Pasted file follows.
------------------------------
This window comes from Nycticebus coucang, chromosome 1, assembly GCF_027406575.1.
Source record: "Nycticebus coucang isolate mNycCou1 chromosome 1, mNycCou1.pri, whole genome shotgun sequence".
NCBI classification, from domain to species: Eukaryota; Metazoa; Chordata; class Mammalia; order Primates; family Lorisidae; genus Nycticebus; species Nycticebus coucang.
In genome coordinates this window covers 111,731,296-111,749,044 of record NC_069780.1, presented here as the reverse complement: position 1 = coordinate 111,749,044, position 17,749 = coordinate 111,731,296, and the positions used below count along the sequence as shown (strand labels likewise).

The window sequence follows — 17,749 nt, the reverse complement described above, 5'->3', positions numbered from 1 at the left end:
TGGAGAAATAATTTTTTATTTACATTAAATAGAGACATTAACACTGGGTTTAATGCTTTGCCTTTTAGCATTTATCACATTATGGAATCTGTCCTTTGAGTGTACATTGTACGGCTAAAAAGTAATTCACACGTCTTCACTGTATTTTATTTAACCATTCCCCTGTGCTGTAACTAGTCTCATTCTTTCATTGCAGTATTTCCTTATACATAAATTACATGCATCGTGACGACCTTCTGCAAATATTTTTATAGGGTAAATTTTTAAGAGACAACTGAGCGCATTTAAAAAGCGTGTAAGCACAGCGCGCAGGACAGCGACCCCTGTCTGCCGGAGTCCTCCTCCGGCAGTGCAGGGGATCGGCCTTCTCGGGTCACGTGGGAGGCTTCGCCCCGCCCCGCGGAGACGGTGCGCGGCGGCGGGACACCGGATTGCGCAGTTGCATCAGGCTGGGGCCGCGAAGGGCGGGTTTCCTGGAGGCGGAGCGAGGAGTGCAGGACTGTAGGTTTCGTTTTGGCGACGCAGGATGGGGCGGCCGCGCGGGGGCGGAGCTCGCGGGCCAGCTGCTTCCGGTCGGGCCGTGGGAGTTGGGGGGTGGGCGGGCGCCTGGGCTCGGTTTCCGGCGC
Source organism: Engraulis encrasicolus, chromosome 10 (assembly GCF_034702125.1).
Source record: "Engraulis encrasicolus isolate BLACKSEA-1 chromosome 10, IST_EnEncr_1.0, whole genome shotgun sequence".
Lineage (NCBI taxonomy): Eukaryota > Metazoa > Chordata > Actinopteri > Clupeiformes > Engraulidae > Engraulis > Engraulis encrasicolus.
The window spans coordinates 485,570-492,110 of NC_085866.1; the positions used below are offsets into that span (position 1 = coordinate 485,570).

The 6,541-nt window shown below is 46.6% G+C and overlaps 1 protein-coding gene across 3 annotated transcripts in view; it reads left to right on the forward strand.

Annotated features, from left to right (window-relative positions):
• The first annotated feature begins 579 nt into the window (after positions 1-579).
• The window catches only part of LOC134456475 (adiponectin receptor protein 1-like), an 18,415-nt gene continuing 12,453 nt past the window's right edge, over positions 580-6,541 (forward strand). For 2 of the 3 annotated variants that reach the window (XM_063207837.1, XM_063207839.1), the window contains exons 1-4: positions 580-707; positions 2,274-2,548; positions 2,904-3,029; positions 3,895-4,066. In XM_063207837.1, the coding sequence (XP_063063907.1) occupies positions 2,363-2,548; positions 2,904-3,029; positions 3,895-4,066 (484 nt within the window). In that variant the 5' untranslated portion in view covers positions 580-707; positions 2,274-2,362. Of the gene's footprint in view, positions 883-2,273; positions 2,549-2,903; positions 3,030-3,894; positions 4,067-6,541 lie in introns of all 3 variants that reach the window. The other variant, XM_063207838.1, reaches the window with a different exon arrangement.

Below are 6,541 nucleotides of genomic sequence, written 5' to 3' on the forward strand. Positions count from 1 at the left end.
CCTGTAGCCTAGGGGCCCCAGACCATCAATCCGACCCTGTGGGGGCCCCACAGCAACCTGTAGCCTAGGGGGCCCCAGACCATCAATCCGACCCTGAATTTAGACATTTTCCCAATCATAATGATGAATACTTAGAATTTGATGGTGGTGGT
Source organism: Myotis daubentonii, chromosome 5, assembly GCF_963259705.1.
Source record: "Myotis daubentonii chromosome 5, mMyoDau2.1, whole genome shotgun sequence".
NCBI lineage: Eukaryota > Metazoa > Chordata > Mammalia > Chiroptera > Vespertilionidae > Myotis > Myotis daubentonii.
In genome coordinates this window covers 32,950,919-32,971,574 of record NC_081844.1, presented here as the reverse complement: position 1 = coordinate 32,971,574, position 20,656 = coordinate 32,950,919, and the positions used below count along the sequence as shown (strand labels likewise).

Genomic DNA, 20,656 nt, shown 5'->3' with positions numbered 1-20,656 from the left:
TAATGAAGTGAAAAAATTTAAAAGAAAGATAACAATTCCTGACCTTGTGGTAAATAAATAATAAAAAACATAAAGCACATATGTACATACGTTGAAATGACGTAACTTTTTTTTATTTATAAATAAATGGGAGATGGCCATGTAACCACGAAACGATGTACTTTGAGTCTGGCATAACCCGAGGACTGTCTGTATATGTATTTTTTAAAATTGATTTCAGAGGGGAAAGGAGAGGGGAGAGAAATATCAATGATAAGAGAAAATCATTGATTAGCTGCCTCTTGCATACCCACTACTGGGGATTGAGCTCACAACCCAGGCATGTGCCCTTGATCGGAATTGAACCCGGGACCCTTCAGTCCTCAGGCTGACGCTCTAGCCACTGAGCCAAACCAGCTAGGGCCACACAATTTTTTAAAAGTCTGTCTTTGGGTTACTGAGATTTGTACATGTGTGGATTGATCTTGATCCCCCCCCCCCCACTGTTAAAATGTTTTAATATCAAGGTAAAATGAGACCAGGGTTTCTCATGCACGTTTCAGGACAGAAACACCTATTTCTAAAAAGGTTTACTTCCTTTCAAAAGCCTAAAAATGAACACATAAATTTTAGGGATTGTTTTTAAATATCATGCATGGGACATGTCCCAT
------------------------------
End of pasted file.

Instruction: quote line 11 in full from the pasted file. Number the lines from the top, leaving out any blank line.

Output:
The 6,541-nt window shown below is 46.6% G+C and overlaps 1 protein-coding gene across 3 annotated transcripts in view; it reads left to right on the forward strand.